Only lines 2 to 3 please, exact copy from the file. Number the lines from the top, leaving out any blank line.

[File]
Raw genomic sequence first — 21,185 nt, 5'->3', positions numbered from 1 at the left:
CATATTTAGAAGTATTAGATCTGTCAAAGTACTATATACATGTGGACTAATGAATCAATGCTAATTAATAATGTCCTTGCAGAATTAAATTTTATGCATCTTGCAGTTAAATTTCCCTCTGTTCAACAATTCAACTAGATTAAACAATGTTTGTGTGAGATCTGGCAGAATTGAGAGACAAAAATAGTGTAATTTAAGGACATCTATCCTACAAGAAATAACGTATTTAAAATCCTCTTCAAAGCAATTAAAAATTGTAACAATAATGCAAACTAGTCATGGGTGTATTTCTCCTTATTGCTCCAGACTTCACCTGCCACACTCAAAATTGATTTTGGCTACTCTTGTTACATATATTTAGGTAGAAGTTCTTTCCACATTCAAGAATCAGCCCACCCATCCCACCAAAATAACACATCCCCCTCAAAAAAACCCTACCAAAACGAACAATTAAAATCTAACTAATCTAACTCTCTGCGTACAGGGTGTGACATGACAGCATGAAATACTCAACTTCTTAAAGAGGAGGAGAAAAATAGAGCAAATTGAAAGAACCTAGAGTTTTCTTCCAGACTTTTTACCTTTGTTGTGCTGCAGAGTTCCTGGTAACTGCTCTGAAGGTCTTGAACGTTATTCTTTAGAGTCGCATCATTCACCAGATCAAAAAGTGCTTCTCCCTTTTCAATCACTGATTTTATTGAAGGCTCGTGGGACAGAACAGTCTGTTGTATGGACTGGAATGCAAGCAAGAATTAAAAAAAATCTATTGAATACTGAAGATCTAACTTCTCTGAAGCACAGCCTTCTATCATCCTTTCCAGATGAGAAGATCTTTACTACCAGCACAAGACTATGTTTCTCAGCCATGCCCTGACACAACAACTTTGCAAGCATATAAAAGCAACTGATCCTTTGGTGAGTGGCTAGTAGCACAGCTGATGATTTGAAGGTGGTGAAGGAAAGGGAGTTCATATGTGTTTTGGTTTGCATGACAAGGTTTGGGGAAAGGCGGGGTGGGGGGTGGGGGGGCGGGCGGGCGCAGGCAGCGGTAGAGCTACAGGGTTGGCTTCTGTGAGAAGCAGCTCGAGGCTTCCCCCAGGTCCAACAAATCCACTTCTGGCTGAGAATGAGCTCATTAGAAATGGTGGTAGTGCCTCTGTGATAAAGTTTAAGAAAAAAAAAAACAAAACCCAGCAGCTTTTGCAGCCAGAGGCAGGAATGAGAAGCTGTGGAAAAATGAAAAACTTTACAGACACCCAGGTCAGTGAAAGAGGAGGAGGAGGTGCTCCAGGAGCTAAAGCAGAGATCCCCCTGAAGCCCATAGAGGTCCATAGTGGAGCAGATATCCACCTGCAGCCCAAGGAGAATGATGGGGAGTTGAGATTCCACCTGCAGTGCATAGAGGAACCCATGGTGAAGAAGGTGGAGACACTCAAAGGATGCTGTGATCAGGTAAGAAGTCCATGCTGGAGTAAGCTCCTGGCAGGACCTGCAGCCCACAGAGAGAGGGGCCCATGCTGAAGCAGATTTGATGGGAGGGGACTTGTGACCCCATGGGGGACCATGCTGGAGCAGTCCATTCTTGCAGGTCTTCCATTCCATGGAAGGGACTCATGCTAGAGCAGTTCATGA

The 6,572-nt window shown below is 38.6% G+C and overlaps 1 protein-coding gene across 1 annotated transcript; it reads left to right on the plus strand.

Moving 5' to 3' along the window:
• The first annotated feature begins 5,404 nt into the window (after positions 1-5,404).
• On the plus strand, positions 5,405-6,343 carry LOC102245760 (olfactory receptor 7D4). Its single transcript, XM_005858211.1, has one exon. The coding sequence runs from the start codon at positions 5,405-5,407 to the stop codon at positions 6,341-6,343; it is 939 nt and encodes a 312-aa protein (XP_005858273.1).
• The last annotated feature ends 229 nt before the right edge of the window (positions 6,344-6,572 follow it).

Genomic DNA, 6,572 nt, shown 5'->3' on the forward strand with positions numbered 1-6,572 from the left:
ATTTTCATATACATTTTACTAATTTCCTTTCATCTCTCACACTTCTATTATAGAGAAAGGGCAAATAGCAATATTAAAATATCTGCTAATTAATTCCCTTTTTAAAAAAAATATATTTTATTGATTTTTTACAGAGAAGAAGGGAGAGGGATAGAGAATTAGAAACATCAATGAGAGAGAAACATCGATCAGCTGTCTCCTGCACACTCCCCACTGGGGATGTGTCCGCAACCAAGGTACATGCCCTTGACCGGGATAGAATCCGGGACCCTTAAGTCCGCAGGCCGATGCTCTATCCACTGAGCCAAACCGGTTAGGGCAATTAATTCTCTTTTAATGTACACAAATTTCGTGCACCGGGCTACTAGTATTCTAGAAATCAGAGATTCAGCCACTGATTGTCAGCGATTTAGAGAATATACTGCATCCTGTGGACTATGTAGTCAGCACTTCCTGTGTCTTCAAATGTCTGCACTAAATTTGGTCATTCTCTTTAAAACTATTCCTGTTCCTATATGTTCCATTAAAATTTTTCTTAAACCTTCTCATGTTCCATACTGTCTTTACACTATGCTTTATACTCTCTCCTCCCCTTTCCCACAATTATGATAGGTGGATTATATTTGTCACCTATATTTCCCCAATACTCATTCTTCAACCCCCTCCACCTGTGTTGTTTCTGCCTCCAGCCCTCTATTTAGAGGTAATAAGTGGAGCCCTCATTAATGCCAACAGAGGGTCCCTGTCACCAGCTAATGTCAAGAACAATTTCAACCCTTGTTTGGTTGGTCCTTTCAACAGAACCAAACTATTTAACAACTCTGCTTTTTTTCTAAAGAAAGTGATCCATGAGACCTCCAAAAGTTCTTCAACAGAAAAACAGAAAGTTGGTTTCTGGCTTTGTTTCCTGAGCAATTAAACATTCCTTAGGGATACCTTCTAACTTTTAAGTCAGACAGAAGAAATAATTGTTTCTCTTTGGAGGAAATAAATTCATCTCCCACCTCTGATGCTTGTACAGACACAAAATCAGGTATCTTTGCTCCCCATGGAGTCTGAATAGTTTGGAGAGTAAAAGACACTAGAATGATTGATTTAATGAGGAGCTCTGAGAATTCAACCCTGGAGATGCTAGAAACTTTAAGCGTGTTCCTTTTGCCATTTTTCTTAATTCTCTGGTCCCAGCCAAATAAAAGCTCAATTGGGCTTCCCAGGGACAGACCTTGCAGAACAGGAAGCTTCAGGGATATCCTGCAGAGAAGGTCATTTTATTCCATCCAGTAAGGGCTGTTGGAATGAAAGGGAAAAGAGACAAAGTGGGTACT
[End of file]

CATATTTAGAAGTATTAGATCTGTCAAAGTACTATATACATGTGGACTAATGAATCAATGCTAATTAATAATGTCCTTGCAGAATTAAATTTTATGCATCTTGCAGTTAAATTTCCCTCTGTTCAACAATTCAACTAGATTAAACAATGTTTGTGTGAGATCTGGCAGAATTGAGAGACAAAAATAGTGTAATTTAAGGACATCTATCCTACAAGAAATAACGTATTTAAAATCCTCTTCAAAGCAATTAAAAATTGTAACAATAATGCAAACTAGTCATGGGTGTATTTCTCCTTATTGCTCCAGACTTCACCTGCCACACTCAAAATTGATTTTGGCTACTCTTGTTACATATATTTAGGTAGAAGTTCTTTCCACATTCAAGAATCAGCCCACCCATCCCACCAAAATAACACATCCCCCTCAAAAAAACCCTACCAAAACGAACAATTAAAATCTAACTAATCTAACTCTCTGCGTACAGGGTGTGACATGACAGCATGAAATACTCAACTTCTTAAAGAGGAGGAGAAAAATAGAGCAAATTGAAAGAACCTAGAGTTTTCTTCCAGACTTTTTACCTTTGTTGTGCTGCAGAGTTCCTGGTAACTGCTCTGAAGGTCTTGAACGTTATTCTTTAGAGTCGCATCATTCACCAGATCAAAAAGTGCTTCTCCCTTTTCAATCACTGATTTTATTGAAGGCTCGTGGGACAGAACAGTCTGTTGTATGGACTGGAATGCAAGCAAGAATTAAAAAAAATCTATTGAATACTGAAGATCTAACTTCTCTGAAGCACAGCCTTCTATCATCCTTTCCAGATGAGAAGATCTTTACTACCAGCACAAGACTATGTTTCTCAGCCATGCCCTGACACAACAACTTTGCAAGCATATAAAAGCAACTGATCCTTTGGTGAGTGGCTAGTAGCACAGCTGATGATTTGAAGGTGGTGAAGGAAAGGGAGTTCATATGTGTTTTGGTTTGCATGACAAGGTTTGGGGAAAGGCGGGGTGGGGGGTGGGGGGGCGGGCGGGCGCAGGCAGCGGTAGAGCTACAGGGTTGGCTTCTGTGAGAAGCAGCTCGAGGCTTCCCCCAGGTCCAACAAATCCACTTCTGGCTGAGAATGAGCTCATTAGAAATGGTGGTAGTGCCTCTGTGATAAAGTTTAAGAAAAAAAAAAACAAAACCCAGCAGCTTTTGCAGCCAGAGGCAGGAATGAGAAGCTGTGGAAAAATGAAAAACTTTACAGACACCCAGGTCAGTGAAAGAGGAGGAGGAGGTGCTCCAGGAGCTAAAGCAGAGATCCCCCTGAAGCCCATAGAGGTCCATAGTGGAGCAGATATCCACCTGCAGCCCAAGGAGAATGATGGGGAGTTGAGATTCCACCTGCAGTGCATAGAGGAACCCATGGTGAAGAAGGTGGAGACACTCAAAGGATGCTGTGATCAGGTAAGAAGTCCATGCTGGAGTAAGCTCCTGGCAGGACCTGCAGCCCACAGAGAGAGGGGCCCATGCTGAAGCAGATTTGATGGGAGGGGACTTGTGACCCCATGGGGGACCATGCTGGAGCAGTCCATTCTTGCAGGTCTTCCATTCCATGGAAGGGACTCATGCTAGAGCAGTTCATGA

The 6,572-nt window shown below is 38.6% G+C and overlaps 1 protein-coding gene across 1 annotated transcript; it reads left to right on the plus strand.